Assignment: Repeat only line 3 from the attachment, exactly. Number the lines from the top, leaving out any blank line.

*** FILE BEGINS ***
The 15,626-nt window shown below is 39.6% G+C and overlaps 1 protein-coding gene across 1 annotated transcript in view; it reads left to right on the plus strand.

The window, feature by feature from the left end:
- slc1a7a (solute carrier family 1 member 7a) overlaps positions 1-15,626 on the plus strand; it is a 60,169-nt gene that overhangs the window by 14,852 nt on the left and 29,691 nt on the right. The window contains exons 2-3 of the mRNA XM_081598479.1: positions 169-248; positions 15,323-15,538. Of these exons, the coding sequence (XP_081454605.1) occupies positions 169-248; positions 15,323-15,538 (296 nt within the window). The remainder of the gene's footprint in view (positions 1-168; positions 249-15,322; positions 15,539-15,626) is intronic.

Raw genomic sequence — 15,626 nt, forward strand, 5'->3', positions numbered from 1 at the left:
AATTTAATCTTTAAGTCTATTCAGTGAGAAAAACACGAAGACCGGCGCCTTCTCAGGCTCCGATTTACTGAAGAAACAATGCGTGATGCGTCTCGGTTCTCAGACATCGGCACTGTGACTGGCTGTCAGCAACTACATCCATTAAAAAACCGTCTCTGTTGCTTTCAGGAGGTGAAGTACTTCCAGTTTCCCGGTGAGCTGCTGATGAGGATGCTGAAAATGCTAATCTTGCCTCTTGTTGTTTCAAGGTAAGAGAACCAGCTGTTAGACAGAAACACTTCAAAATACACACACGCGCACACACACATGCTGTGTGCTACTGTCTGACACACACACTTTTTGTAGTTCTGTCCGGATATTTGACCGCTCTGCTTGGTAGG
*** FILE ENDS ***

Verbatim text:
- slc1a7a (solute carrier family 1 member 7a) overlaps positions 1-15,626 on the plus strand; it is a 60,169-nt gene that overhangs the window by 14,852 nt on the left and 29,691 nt on the right. The window contains exons 2-3 of the mRNA XM_081598479.1: positions 169-248; positions 15,323-15,538. Of these exons, the coding sequence (XP_081454605.1) occupies positions 169-248; positions 15,323-15,538 (296 nt within the window). The remainder of the gene's footprint in view (positions 1-168; positions 249-15,322; positions 15,539-15,626) is intronic.